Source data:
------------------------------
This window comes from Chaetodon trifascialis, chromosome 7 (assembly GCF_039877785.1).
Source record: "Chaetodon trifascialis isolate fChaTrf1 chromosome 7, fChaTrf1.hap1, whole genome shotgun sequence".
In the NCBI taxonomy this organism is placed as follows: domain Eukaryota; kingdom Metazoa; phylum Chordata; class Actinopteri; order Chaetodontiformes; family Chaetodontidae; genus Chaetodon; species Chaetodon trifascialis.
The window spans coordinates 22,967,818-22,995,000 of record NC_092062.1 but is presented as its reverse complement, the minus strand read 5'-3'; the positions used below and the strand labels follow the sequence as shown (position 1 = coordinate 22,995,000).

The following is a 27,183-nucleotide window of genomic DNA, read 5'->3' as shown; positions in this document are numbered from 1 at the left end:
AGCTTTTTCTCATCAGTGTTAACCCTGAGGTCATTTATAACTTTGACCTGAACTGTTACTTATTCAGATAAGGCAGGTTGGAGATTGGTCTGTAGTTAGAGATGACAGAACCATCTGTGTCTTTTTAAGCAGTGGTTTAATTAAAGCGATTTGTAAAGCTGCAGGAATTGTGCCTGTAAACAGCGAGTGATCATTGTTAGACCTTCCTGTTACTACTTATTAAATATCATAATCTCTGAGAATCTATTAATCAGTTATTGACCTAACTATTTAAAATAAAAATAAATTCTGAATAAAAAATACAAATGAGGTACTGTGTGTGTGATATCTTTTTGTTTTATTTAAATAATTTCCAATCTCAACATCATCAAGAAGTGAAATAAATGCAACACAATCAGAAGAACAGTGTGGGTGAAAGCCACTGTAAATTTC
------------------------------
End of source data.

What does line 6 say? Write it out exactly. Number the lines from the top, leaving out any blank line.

AGCTTTTTCTCATCAGTGTTAACCCTGAGGTCATTTATAACTTTGACCTGAACTGTTACTTATTCAGATAAGGCAGGTTGGAGATTGGTCTGTAGTTAGAGATGACAGAACCATCTGTGTCTTTTTAAGCAGTGGTTTAATTAAAGCGATTTGTAAAGCTGCAGGAATTGTGCCTGTAAACAGCGAGTGATCATTGTTAGACCTTCCTGTTACTACTTATTAAATATCATAATCTCTGAGAATCTATTAATCAGTTATTGACCTAACTATTTAAAATAAAAATAAATTCTGAATAAAAAATACAAATGAGGTACTGTGTGTGTGATATCTTTTTGTTTTATTTAAATAATTTCCAATCTCAACATCATCAAGAAGTGAAATAAATGCAACACAATCAGAAGAACAGTGTGGGTGAAAGCCACTGTAAATTTC